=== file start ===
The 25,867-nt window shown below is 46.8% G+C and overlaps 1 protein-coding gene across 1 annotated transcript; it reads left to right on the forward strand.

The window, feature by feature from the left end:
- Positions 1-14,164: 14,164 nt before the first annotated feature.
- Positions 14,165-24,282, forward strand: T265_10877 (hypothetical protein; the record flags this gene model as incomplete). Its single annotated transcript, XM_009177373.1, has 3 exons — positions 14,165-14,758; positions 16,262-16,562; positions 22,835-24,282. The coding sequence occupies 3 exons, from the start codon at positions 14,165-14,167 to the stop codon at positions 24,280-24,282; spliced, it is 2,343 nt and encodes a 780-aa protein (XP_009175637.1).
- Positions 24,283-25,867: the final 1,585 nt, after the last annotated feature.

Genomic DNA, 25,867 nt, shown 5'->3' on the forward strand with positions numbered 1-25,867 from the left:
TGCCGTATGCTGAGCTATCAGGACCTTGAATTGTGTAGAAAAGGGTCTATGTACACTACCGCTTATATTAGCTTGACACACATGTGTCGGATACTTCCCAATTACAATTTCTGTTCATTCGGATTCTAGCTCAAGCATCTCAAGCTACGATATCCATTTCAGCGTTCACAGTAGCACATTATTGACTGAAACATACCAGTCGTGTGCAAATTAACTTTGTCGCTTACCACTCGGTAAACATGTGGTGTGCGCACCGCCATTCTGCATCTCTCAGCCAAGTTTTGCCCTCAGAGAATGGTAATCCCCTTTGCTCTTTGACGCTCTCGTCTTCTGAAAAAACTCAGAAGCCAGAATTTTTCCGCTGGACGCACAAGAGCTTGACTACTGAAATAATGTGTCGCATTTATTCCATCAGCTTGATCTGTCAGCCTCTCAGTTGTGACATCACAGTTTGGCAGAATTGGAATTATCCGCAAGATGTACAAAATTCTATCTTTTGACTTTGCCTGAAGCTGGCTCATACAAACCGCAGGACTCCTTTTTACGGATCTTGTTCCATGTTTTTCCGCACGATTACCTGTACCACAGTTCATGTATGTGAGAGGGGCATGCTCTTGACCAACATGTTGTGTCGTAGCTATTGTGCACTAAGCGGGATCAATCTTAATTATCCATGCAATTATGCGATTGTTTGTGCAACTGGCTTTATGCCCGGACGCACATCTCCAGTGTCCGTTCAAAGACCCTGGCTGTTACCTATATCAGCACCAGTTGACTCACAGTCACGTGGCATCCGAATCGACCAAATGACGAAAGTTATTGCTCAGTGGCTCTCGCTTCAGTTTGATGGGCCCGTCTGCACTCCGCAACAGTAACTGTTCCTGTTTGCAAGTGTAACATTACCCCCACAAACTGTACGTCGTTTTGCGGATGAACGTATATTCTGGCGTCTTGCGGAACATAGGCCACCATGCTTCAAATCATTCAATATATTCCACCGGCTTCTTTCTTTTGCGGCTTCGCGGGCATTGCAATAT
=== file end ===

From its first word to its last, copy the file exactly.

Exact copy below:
The 25,867-nt window shown below is 46.8% G+C and overlaps 1 protein-coding gene across 1 annotated transcript; it reads left to right on the forward strand.

The window, feature by feature from the left end:
- Positions 1-14,164: 14,164 nt before the first annotated feature.
- Positions 14,165-24,282, forward strand: T265_10877 (hypothetical protein; the record flags this gene model as incomplete). Its single annotated transcript, XM_009177373.1, has 3 exons — positions 14,165-14,758; positions 16,262-16,562; positions 22,835-24,282. The coding sequence occupies 3 exons, from the start codon at positions 14,165-14,167 to the stop codon at positions 24,280-24,282; spliced, it is 2,343 nt and encodes a 780-aa protein (XP_009175637.1).
- Positions 24,283-25,867: the final 1,585 nt, after the last annotated feature.

Genomic DNA, 25,867 nt, shown 5'->3' on the forward strand with positions numbered 1-25,867 from the left:
TGCCGTATGCTGAGCTATCAGGACCTTGAATTGTGTAGAAAAGGGTCTATGTACACTACCGCTTATATTAGCTTGACACACATGTGTCGGATACTTCCCAATTACAATTTCTGTTCATTCGGATTCTAGCTCAAGCATCTCAAGCTACGATATCCATTTCAGCGTTCACAGTAGCACATTATTGACTGAAACATACCAGTCGTGTGCAAATTAACTTTGTCGCTTACCACTCGGTAAACATGTGGTGTGCGCACCGCCATTCTGCATCTCTCAGCCAAGTTTTGCCCTCAGAGAATGGTAATCCCCTTTGCTCTTTGACGCTCTCGTCTTCTGAAAAAACTCAGAAGCCAGAATTTTTCCGCTGGACGCACAAGAGCTTGACTACTGAAATAATGTGTCGCATTTATTCCATCAGCTTGATCTGTCAGCCTCTCAGTTGTGACATCACAGTTTGGCAGAATTGGAATTATCCGCAAGATGTACAAAATTCTATCTTTTGACTTTGCCTGAAGCTGGCTCATACAAACCGCAGGACTCCTTTTTACGGATCTTGTTCCATGTTTTTCCGCACGATTACCTGTACCACAGTTCATGTATGTGAGAGGGGCATGCTCTTGACCAACATGTTGTGTCGTAGCTATTGTGCACTAAGCGGGATCAATCTTAATTATCCATGCAATTATGCGATTGTTTGTGCAACTGGCTTTATGCCCGGACGCACATCTCCAGTGTCCGTTCAAAGACCCTGGCTGTTACCTATATCAGCACCAGTTGACTCACAGTCACGTGGCATCCGAATCGACCAAATGACGAAAGTTATTGCTCAGTGGCTCTCGCTTCAGTTTGATGGGCCCGTCTGCACTCCGCAACAGTAACTGTTCCTGTTTGCAAGTGTAACATTACCCCCACAAACTGTACGTCGTTTTGCGGATGAACGTATATTCTGGCGTCTTGCGGAACATAGGCCACCATGCTTCAAATCATTCAATATATTCCACCGGCTTCTTTCTTTTGCGGCTTCGCGGGCATTGCAATAT